The street leading up to Hazrat Nizamuddin Dargah, bathed in the faint orange glow of naked light bulbs, had all the trappings of a sleepy village fair. Shops lined either side of the street. Pictures of Mecca, gilded within garish golden coloured frames, were on sale along with the glossy posters of the dreamy Alpine villages of Switzerland. An old man tried to convince an interested devotee to buy one of his waterproof watches lying at the bottom of a red, water-filled tub.
The perfume seller tempted me with the sweet scent of his exotic collection of Itar – perfumes extracted from flower petals, but I walked on. My purpose was to pay respects to the Dargah – the enshrined tomb – of Hazrat Nizamuddin Auliya, the much loved Sufi Saint of the Chishti order who lived in Delhi during the 13th and the 14th century.
Beggars – legless, handless, eyeless – squatting on either side had narrowed the path further. The women among them were modestly wrapped in light blue or black burqas, while the men flaunted their muddy white skullcaps.
A crowd had gathered in front of a huge stall manned by pleasant looking fat figures. I pushed my way into the swarm of sweating men smelling of garlic cloves and raw goat meat, only to see hundreds of skull caps on display: some woven in golden threads, some shining with the glitter of black velvet, some made of variously coloured fabrics, some standing out in their red woolen individuality, and many were simply the common-place white-netted varieties.
It was so humid that even fish could have swum in the air. Sweating profusely as I made my way up the street, I was alarmed to see a sudden wave of people crashing out from a building ahead. It was the world headquarters of Tablighi Jamaat – a conservative Islamic organization with a worldwide following, which has resolved to bring spiritual awakening to Muslims with the slogan 'Aye Musalmano! Musalman bano' (O Muslims! Be Muslims).
The crowd that came out of the Tablighi complex consisted of men. Greetings of As-Salaam-Alaikum were tossed around. Hugs were shared. Shoulders were kissed. Smiles were exchanged. Some continually moved their fingers through their thick, long, flowing, red-hennaed beards.
From this gathering of Tablighi Jamatis, a gracious old man with a snow white beard, dressed in a salwar-kameeze of soft looking muslin cloth, so delicate I feared it would tear off merely on touch, moved toward a group of beggars and patiently distributed one rupee coins to each of them. A slight smile playing on his lips, the kind man betrayed no suggestion of acting out a charity.
Soon after, I resumed my way towards the Dargah, walking past a butchery with delicious pink flesh of goats hanging from its roof, past smoky restaurants serving curries of buffalo feet and cow brains, past one-room travel agencies selling discounted tours to another great Sufi shrine of Hazrat Khwaja Moinuddin Chishti in Rajasthan, before being distracted by a video stall just outside the entrance to the unlit mausoleum of Mirza Ghalib – legendary Urdu poet who lived during the twilight of the Mughal empire.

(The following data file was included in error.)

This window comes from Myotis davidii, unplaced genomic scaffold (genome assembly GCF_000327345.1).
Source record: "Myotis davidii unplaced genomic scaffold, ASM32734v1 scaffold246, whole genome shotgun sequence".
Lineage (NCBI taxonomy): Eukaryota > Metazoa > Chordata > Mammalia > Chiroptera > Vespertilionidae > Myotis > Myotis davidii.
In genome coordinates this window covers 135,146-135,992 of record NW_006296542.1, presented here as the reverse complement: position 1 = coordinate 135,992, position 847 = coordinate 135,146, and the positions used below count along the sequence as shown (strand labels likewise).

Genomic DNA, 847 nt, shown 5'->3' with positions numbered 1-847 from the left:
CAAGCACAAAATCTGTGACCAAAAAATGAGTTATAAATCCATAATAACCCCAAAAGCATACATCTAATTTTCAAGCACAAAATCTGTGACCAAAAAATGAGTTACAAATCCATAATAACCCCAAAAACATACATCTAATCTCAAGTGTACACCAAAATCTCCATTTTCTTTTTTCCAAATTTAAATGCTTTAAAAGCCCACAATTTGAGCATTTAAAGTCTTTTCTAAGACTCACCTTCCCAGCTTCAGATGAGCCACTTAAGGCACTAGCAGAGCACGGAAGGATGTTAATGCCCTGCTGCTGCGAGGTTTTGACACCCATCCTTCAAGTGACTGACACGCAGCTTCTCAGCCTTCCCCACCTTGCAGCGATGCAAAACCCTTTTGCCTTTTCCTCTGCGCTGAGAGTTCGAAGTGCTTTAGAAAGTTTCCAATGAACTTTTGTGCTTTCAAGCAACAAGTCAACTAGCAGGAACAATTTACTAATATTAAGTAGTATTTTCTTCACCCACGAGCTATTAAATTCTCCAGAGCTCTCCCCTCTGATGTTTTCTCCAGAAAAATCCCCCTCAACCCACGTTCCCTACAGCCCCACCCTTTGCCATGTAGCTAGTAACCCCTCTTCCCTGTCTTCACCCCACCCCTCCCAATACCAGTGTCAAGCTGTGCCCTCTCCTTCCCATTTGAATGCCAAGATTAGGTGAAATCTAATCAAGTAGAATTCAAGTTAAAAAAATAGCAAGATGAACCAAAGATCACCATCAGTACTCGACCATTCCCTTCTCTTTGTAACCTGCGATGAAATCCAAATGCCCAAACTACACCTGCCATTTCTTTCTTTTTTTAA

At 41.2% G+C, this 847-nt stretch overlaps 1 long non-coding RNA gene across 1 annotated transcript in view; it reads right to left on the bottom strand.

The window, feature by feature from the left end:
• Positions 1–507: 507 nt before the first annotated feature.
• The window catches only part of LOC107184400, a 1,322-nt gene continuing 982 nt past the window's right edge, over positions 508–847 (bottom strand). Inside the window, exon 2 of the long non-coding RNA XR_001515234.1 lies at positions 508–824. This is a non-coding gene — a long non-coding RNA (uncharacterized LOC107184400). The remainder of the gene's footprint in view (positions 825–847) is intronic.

The CD player was screening a musical recital of children singing Islamic songs to the disco tunes of the Hindi pop star Himesh Reshammiya. I smiled, shook my head, and ignored the further enticements: stalls selling rose petals, shops cluttered with colorful ladies' slippers, carts weighed down by lockets that had holy verses locked inside them.
As the entrance to the Mazaar approached, the brick path gave way to marble tiles and the yells from the shops clamored for the visitors' shoes, which were barred inside the shrine.
A defunct metal detector was the last barrier.
Graves, small and big, painted in green, were dotted across the marble floor under an open sky. Exhausted ladies and smirking children were sitting on a platform. An ill-looking woman, who appeared to be with no one, was repeatedly chanting 'Ae Mere Aaka' (O My Lord).
Beyond lay the shrine of Amir Khusro – a 14th century Persian poet of Indo-Turkish ancestry, considered to be the founder of Hindustani classical music.
It is a tradition that visitors must first pay Ziyarat (obeisance) to him before surrendering themselves to the refuge of Hazrat Nizamuddin Auliya. Khusro, having great affection for Nizamuddin, had left this world in great grief six months after the Hazrat's death. His last wish was to be buried near the final resting place of his beloved master.
Not feeling up to jostling with crowds again, I decided to skip the poet's tomb and made my way down the stairs into a central courtyard that faced the front of Nizamuddin's Mazaar. It had rained earlier in the evening and the floor was wet and slippery. Women beggars were gossiping and sitting off to the sides. I accidentally stepped over one of them who murmured that I should be more guarded for Allah's sake.
There was the shrine, with devotees of all faiths waiting in a queue to enter the grave chamber. Tall bearded men in white salwar-kameezes discussed and argued, nodding to each other. Some ran their fingers constantly through the beads of necklaces draped in their palms.
A board, hanging by the side of the entrance, proclaimed 'Ladies are not allowed inside.' Consequently, they were sitting around the walls of the outer chamber, reciting prayers, murmuring verses, and struggling to peek inside for a look at the grave. But it was the scene in the courtyard that captivated my senses. Being a Thursday, it was a night for the weekly Qawwali, devotional music of the Sufi mystics, said to be created by the poet Khusro.
At least a hundred men and women were sitting around a team of Qawwals, the singers, who were more than ten in number.